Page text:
On November 30, 1948, a "Democratic Magistrate" was established in the Soviet sector ( East Berlin ), which was headed by Mayor Friedrich Ebert until 1967 . Although the latter supported Scharoun's collective plan and was even supposed to be implemented in 1949 as a general development plan for “Democratic Berlin”, later “Berlin, Capital of the GDR”, it did not come to that: Scharoun's designs were committed to the New Building , its strict and functionalist architecture was rejected by the SED as bourgeois, decadent and formalistic. The political leadership of the GDR called for an anti-culture to the international style of capitalism. The Stalinallee was finally built in neoclassical forms (borrowing from the socialist confectioner's style and Schinkel's classicism ); Hermann Henselmann , who originally also stood in the tradition of New Building, was primarily responsible for this .

Until 1950 Scharoun headed the East Berlin Institute for Construction , where one of the residential cells (intended as a basic urban unit without roads) was worked out as part of the redesign of the Friedrichshain district . However, only two buildings of his designs were realized, the five-storey arcade houses in Karl-Marx-Allee 102/104 and 126/128. The loosely structured living cell with the weekly market and one and two-family houses fell victim to the above-mentioned changed urban planning models of the SED leadership.

Post-war period and late work (1947–1972)

Permanent representation of the Federal Republic of Germany to the GDR with a Scharoun studio attached, Berlin-Mitte, Hannoversche Strasse 28–30 (2006)

Outside of his plans for urban planning in Berlin, Scharoun was more successful, although this success was initially very slow. For historical reasons, his project Berlin-Mitte , Hannoversche Strasse 28–30, should be emphasized . The property had been a barracks site since the 18th century , and in 1948 the Soviet military administration in Germany (SMAD) handed over the building to the German Academy of Sciences in Berlin (DAW), which was slightly damaged during the war . In 1949 Scharoun built an attic with a case as a studio; it served the DAW's Institute for Construction , which was headed by Scharoun . The construction work was under the responsibility of chief construction manager Wagner , who was supported by the then intern and later architect Claus-Peter Werner . At the beginning of 1951, the German Building Academy was founded out of the Institute for Civil Engineering and the Institute for Urban Development and Structural Engineering , with its headquarters in this building. In 1973 the Bauakademie cleared the house, which was then converted for the Permanent Representation of the Federal Republic of Germany to the GDR .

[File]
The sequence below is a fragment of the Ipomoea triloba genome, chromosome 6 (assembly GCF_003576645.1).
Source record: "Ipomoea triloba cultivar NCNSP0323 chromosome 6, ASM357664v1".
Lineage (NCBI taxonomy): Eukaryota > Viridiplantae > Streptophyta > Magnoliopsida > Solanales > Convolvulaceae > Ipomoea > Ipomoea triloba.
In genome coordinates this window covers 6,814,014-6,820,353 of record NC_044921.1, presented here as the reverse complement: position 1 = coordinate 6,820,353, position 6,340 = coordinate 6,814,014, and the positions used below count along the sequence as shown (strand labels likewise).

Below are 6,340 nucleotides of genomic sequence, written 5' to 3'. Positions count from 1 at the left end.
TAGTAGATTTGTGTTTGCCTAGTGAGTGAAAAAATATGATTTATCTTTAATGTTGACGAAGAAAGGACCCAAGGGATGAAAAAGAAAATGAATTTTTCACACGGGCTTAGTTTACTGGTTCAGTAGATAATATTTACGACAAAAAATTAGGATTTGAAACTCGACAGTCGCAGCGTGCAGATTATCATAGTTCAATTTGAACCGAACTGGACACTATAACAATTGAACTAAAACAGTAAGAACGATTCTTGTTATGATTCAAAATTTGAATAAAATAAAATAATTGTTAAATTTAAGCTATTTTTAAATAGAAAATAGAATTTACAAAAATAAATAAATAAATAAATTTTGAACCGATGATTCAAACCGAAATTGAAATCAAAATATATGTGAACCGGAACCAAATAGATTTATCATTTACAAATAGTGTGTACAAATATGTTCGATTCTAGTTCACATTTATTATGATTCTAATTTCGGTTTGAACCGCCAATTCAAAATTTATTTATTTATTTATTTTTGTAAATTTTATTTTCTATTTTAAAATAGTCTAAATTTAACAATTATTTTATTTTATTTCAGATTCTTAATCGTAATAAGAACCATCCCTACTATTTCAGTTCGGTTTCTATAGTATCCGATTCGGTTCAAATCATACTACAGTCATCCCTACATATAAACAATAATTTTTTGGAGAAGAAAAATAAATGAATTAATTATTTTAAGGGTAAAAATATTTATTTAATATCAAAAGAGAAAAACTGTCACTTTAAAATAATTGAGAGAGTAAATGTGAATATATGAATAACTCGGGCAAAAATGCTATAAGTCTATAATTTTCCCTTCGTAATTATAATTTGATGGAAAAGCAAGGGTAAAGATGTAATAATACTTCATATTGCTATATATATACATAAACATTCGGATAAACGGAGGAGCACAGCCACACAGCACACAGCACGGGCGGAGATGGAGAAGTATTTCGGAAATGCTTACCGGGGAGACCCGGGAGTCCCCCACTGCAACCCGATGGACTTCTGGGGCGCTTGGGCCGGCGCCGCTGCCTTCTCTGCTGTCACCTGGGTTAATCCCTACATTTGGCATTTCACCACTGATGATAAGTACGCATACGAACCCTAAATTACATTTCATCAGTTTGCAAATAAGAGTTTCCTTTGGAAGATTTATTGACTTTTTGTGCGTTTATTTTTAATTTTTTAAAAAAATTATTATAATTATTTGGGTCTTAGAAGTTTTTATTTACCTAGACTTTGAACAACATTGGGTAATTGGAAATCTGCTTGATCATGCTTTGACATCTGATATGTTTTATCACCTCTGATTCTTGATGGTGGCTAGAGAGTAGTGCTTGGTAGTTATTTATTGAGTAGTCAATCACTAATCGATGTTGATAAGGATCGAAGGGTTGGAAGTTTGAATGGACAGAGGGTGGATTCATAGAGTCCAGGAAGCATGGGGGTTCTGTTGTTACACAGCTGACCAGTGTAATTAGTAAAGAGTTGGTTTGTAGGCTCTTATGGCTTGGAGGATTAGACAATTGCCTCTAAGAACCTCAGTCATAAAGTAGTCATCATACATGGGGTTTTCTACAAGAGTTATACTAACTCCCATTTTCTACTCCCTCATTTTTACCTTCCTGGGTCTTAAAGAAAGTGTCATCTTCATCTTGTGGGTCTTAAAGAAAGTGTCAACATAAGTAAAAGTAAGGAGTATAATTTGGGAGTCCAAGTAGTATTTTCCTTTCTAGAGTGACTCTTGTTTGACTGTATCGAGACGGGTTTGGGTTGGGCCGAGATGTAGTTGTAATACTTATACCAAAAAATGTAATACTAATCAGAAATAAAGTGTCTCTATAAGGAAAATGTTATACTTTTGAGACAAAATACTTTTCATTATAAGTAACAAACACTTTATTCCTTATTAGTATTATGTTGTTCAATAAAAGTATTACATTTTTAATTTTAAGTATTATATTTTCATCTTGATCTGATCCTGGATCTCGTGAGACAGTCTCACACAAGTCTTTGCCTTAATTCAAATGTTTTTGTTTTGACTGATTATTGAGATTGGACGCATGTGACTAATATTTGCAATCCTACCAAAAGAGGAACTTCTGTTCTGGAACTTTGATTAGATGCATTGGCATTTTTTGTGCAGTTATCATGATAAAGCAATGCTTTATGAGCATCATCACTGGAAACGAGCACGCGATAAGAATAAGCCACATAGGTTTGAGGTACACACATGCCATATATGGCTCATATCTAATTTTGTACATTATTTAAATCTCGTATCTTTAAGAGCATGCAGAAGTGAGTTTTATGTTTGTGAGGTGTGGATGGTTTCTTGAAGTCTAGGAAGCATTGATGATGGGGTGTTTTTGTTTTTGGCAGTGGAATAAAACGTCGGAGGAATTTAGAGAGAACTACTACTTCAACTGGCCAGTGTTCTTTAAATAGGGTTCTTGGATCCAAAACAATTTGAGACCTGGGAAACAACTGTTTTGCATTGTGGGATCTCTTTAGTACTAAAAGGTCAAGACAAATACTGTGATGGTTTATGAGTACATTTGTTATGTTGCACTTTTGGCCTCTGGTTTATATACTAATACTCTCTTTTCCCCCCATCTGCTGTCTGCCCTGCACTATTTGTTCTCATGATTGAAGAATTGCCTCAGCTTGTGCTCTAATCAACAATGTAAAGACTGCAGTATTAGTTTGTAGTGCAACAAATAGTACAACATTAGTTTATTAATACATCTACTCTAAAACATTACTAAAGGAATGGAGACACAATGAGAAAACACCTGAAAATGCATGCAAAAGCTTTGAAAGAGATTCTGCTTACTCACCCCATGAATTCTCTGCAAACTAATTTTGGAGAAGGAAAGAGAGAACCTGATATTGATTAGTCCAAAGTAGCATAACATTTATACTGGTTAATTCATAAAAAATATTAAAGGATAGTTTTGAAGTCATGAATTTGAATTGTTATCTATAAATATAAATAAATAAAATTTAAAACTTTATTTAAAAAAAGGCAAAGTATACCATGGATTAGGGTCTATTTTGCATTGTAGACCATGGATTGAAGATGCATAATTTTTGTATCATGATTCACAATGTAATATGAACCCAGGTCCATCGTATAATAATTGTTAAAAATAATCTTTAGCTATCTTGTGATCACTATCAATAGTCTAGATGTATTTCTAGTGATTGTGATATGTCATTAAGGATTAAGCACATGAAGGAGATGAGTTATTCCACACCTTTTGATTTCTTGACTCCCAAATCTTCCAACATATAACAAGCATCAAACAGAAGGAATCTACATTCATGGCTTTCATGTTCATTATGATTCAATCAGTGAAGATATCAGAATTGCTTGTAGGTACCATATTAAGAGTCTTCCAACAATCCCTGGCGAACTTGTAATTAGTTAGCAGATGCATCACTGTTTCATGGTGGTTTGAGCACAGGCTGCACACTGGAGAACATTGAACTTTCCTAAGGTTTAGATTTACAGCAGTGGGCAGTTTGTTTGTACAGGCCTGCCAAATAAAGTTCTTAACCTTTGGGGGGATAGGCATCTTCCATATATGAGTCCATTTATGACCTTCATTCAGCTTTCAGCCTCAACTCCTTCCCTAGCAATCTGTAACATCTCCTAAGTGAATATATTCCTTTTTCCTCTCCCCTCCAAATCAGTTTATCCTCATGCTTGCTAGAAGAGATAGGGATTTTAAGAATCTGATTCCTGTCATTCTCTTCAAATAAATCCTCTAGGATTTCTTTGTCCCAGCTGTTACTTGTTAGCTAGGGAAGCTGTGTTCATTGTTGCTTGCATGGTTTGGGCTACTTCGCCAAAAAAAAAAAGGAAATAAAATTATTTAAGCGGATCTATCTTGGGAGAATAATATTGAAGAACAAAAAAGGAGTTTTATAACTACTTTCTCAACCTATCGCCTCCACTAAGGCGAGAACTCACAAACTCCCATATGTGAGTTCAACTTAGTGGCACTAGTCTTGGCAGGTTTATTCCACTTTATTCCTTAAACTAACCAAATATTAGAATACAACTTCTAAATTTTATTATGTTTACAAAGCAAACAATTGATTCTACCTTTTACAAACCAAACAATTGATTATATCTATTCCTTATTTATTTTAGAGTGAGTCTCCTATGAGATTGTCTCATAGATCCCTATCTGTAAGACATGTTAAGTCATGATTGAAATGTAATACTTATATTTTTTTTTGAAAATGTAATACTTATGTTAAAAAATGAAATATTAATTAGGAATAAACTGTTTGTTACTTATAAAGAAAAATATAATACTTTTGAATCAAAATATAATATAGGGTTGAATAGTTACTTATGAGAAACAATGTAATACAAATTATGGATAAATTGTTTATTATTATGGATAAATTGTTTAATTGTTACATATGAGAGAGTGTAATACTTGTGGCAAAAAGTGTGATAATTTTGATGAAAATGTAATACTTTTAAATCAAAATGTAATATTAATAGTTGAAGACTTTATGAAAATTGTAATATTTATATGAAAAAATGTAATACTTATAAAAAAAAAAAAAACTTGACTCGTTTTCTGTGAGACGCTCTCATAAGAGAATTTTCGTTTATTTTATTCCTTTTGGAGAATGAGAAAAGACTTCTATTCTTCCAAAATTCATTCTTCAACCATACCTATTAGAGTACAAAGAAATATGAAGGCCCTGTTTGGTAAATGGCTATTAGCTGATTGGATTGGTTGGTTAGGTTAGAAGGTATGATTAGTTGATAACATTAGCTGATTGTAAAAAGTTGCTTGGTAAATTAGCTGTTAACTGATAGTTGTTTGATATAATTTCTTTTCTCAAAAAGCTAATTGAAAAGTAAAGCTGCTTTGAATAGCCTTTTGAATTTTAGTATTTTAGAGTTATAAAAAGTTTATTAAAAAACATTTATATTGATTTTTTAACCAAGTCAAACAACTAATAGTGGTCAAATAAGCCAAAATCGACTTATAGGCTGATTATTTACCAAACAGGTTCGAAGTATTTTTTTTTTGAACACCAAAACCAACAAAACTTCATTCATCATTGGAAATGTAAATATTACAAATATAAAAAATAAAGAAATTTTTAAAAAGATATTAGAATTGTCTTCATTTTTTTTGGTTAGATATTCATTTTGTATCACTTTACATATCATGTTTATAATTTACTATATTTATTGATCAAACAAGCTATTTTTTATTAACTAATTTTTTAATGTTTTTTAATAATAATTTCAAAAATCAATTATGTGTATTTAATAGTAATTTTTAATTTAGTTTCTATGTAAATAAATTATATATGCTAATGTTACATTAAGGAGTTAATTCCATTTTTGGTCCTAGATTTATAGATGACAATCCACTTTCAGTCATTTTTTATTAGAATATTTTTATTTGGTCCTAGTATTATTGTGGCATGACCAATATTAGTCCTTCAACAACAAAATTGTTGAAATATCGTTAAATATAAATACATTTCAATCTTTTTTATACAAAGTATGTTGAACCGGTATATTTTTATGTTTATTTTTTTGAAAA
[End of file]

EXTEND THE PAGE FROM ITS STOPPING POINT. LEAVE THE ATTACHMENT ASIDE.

Scharoun won first prize five times in competitions up to 1955, but not a single one of these designs was ever realized. These include the Liederhalle in Stuttgart in 1949, the theater in Kassel in 1952 and the town hall in Bremen in 1955. It was not until the new building of the famous Philharmonie in Berlin, in whose competition he took part in the summer of 1956, that Scharoun's first competition success was to be achieved, which was actually implemented (Construction period: 1956–1963). A terrace-like auditorium with a total of 2200 seats surrounds the hexagonal stage in the middle of the room. The unusual shape guarantees optimal acoustics and should, according to Hans Scharoun, create “the relationship: people, space, music”. He compared the arrangement of the rows of seats with "vineyards on the slopes of a wide valley".

He was also able to realize his understanding of architecture in other exemplary buildings, e.g. B. in the Stuttgart high-rise group Romeo and Juliet (1954-1959), in the Geschwister-Scholl-Gesamtschule in Lünen (1956-1962), and in the elementary school in Marl (1960-1968), which in May 2008 in Scharoun school Marl was renamed. What all buildings have in common is the novel access to a very imaginative and socially differentiated spatial organization. The school is planned as a small town suitable for children and young people, the high-rise group shows a diverse division of space and functions. Finally, the Berlin Philharmonic, which is internationally recognized as one of the most successful buildings of its kind, is Scharoun's main work. Around the center of the music podium, the rows of spectators rise irregularly and in terraces, the ceiling is layered over the architectural landscape like a tent-like firmament.

The building of the German Embassy in Brasília (1963–1969) remained the only building that Scharoun built outside of Germany.